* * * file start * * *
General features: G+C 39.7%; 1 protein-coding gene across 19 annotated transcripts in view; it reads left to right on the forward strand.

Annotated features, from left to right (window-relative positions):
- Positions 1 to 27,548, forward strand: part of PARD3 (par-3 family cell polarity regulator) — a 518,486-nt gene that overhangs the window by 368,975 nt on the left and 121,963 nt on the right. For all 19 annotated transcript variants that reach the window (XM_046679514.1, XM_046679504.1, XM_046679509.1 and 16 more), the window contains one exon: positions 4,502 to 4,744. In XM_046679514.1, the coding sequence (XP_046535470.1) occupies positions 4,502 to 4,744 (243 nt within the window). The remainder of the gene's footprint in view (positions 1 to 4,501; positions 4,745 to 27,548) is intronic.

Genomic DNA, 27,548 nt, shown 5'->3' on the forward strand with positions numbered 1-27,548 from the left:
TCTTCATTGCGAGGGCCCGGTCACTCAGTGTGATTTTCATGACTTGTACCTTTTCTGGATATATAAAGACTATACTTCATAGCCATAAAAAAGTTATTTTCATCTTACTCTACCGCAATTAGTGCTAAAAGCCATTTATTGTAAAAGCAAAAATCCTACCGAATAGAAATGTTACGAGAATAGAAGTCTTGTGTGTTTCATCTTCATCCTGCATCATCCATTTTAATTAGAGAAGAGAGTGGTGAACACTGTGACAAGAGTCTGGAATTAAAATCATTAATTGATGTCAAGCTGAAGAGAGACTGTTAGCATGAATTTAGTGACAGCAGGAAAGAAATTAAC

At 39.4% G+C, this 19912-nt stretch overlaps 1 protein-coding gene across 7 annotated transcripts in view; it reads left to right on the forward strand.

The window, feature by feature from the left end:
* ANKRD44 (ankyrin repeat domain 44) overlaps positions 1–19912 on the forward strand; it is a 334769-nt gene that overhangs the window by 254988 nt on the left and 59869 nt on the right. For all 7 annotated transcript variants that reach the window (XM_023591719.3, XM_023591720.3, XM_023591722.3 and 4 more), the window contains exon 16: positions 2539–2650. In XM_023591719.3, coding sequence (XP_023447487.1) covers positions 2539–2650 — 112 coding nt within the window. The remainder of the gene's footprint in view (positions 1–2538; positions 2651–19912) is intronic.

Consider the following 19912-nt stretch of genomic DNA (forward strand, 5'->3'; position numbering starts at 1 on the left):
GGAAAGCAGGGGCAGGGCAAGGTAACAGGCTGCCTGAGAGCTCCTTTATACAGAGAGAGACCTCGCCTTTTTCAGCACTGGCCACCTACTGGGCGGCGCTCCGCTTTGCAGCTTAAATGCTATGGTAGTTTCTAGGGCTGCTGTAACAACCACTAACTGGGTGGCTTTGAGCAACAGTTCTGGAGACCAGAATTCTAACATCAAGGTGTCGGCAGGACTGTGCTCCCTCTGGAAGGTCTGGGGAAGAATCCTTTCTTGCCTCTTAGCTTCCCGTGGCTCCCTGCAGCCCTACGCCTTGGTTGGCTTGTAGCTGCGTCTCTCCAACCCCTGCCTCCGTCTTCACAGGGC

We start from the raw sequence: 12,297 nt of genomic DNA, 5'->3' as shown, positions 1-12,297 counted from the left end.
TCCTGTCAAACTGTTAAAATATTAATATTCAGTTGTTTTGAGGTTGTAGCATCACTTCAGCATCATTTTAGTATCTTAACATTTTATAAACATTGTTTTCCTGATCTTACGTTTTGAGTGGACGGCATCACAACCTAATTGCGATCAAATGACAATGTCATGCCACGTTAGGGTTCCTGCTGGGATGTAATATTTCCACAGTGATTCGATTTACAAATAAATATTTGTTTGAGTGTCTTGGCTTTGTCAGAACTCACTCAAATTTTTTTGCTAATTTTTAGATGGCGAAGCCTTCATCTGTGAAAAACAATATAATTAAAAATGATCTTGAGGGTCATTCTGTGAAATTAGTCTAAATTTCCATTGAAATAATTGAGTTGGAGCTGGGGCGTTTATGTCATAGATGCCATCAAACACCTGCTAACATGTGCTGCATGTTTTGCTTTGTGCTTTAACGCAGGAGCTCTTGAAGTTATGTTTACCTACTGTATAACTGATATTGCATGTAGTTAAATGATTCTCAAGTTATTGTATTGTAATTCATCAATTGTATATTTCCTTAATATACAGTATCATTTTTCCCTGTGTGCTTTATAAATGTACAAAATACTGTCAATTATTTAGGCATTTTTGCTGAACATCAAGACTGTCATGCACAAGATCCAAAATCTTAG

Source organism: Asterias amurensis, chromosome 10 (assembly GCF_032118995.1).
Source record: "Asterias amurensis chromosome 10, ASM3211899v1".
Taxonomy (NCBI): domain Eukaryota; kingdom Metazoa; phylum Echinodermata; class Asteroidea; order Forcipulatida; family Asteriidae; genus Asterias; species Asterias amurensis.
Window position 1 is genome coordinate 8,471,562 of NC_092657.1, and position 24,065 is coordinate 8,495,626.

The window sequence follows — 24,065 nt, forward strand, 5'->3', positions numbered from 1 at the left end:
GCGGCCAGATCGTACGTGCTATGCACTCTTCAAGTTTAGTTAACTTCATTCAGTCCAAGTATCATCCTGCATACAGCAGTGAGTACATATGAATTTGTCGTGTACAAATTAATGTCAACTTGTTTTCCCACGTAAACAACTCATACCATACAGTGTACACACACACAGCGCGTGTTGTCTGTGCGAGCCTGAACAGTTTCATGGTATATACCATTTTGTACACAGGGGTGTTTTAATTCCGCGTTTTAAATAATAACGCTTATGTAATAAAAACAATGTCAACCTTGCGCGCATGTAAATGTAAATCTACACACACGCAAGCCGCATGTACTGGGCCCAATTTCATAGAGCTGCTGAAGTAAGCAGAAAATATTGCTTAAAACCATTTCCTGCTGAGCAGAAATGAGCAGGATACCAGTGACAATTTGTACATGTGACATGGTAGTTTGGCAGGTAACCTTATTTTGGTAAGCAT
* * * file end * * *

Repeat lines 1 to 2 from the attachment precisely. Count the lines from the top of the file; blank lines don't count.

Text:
General features: G+C 39.7%; 1 protein-coding gene across 19 annotated transcripts in view; it reads left to right on the forward strand.

Annotated features, from left to right (window-relative positions):